St. Magnus Cathedral was founded in Kirkwall in 1137AD by Earl Rögnvald Kolsson of Norway, after he acquired the earldom of Orkney. Once completed, it was used to house the relics of St. Magnus, Rögnvald's uncle.
In 1158AD while construction was still under way, Rögnvald was killed by a Scottish chieftain. Following his death, his bones were eventually interred in the cathedral, and he was canonised in 1192AD.
St. Magnus Cathedral was built in a Norman style by English master masons possibly trained at Durham Cathedral. Local red and yellow sandstone was utilised, often laid in alternating courses, creating a striking polychromatic effect. At the time of completion, the church consisted of the choir, the crossing, the transepts, part of the nave, and an apse at the east end containing the shrine of St. Magnus.
Work in the late 12th and early 13th Century saw the choir extended to the east (along with the addition of the east window) and the nave extended westwards. Vaulting was also added throughout the cathedral.
The Protestant Reformation of 1560AD saw government forces suppressing a rebellion, besieging and destroying Kirkwall Castle. It was their intention to destroy St. Magnus Cathedral on the pretext that the rebels had hidden within its walls, but the intervention of Bishop Law prevented this.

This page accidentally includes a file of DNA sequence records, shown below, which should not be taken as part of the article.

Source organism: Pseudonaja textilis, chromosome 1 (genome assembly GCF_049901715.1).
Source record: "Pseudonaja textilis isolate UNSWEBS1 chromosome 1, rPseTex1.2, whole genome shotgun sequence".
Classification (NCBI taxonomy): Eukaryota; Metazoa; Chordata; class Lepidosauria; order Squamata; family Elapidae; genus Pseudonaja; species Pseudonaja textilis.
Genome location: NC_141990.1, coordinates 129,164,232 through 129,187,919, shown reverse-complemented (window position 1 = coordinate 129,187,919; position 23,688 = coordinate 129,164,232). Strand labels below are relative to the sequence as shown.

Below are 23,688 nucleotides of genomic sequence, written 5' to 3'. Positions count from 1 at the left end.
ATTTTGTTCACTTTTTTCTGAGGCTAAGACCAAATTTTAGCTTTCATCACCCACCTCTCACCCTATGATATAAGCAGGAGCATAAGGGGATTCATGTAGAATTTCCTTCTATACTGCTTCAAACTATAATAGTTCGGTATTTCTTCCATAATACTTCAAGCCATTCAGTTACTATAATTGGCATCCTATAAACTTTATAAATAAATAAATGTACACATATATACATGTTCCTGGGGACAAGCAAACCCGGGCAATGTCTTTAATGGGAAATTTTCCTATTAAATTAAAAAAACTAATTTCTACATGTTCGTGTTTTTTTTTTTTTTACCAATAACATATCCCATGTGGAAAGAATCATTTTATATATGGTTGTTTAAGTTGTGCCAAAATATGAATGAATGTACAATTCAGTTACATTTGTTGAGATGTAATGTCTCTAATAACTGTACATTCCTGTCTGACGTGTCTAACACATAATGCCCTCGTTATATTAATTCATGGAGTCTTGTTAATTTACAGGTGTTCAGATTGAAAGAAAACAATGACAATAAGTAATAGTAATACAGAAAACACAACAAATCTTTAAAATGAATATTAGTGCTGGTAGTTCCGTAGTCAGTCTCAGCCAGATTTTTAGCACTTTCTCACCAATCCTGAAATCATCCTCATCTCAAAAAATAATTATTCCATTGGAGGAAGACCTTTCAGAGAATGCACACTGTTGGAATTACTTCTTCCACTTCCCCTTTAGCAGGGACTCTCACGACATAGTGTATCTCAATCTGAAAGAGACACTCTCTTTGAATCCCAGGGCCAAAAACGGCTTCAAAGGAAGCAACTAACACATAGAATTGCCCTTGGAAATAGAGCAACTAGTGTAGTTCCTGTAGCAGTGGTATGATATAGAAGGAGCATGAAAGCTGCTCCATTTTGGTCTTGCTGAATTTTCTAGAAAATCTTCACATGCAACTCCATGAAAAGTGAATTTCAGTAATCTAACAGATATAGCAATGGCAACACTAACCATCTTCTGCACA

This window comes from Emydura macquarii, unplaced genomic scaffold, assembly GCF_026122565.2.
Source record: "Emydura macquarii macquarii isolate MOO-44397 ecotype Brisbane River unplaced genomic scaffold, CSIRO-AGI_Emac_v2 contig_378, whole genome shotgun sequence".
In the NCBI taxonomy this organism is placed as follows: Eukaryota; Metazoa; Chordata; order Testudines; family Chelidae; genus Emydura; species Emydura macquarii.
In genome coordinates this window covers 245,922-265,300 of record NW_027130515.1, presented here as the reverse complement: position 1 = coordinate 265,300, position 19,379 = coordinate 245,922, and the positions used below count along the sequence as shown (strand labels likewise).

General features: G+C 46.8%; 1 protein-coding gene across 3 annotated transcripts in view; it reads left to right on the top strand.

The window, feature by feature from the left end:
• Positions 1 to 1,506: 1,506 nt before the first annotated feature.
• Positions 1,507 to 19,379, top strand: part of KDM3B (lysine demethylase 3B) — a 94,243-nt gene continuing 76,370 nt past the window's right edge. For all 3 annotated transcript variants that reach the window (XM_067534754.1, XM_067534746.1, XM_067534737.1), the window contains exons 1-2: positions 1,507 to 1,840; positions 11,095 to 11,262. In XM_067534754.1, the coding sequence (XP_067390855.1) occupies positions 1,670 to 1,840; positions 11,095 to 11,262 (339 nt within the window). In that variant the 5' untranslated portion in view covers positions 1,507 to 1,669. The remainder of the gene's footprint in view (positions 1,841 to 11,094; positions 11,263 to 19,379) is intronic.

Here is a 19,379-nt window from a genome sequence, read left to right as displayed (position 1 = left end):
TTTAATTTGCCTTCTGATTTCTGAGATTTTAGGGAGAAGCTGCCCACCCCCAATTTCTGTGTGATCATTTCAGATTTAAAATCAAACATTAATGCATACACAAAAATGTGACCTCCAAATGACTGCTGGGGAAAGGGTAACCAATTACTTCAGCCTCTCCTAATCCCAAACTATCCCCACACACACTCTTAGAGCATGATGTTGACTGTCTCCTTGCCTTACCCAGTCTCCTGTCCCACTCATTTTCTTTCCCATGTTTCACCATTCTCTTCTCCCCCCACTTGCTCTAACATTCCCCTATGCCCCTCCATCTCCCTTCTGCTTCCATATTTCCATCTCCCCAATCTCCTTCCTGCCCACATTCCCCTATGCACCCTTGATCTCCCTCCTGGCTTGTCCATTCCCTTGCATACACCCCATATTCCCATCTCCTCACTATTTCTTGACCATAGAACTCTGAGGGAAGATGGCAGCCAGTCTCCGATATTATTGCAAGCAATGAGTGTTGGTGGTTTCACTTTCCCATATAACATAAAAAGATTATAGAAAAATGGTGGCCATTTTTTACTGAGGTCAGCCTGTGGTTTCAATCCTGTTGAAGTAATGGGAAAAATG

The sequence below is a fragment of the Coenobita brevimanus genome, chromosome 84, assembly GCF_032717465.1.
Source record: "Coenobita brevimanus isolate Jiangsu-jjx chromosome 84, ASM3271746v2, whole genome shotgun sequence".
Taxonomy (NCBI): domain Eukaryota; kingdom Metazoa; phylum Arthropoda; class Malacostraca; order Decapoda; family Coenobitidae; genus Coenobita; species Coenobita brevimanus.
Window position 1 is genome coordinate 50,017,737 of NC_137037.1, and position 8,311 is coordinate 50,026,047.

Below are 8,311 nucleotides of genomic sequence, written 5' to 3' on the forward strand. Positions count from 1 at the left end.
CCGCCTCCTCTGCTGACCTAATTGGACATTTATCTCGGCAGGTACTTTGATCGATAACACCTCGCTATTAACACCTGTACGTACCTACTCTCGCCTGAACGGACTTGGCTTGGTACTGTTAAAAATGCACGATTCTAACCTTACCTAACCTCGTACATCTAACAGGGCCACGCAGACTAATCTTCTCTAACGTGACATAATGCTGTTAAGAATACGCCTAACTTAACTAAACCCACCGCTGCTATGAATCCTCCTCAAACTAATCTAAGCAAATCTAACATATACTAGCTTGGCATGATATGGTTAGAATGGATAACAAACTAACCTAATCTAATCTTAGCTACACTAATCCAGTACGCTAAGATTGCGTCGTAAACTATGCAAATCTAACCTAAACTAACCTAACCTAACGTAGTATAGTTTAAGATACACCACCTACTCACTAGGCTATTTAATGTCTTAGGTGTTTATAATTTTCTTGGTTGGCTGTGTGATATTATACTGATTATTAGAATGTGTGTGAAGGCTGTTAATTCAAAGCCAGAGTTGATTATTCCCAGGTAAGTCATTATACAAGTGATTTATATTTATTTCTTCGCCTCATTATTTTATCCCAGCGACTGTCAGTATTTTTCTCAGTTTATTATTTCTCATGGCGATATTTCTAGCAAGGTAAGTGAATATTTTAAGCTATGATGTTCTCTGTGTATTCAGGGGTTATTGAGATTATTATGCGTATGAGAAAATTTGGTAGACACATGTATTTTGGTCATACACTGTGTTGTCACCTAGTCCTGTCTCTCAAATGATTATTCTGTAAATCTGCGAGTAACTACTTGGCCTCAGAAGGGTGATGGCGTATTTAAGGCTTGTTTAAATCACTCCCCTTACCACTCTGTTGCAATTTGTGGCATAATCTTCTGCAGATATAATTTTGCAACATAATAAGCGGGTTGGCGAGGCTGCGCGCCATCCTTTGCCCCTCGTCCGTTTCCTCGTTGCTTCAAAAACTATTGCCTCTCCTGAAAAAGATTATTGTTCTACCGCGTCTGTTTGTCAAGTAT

in 1671AD, the spire was destroyed by lightning, and subsequently replaced by a squat pyramid roof. In the early 20th Century, this roof was removed, and replaced by a tall steeple, more in keeping with the original design.
Between 1154AD and 1468AD, Orkney fell under the ecclesiastical jurisdiction of a Norwegian archbishop. In 1468AD, Orkney was annexed by King James III of Scotland, and St. Magnus Cathedral and its bishopric came under the control of the Archbishop of St. Andrews. The bishopric continued to exist following the reformation, surviving until the Scottish revolution of 1688AD. A Scottish Episcopal Church bishopric encompassing Orkney was created in 1865AD, as the Bishopric of Aberdeen and Orkney.
Uniquely, St. Magnus Cathedral belongs to the people of Kirkwall. When Rögnvald was funding its construction, money ran short, and he was forced to raise extra funds by coercing the local population into buying back a set of rights that had been seized from them. In this way, the cathedral became their property, and despite periods during which this has been contested, it remains legally owned by the residents of Kirkwall to the present day.
Today, St. Magnus Cathedral survives as a stunning example of a Norman cathedral, unique in Scotland, and also the northernmost cathedral in the British isles. It dominates the Kirkwall skyline, and is easily the most impressive medieval building on Orkney. The sandstone fabric has weathered in a way that adds character and charm to the building's appearance, and the gentle and warm colours of the interior lend an atmosphere of gentle contemplation. When the sea winds are blowing strong outside its walls, the cathedral provides a palpable sense of sanctuary. Undoubtedly one of the many gems that makes travelling to Orkney a pilgrimage rather than just a journey.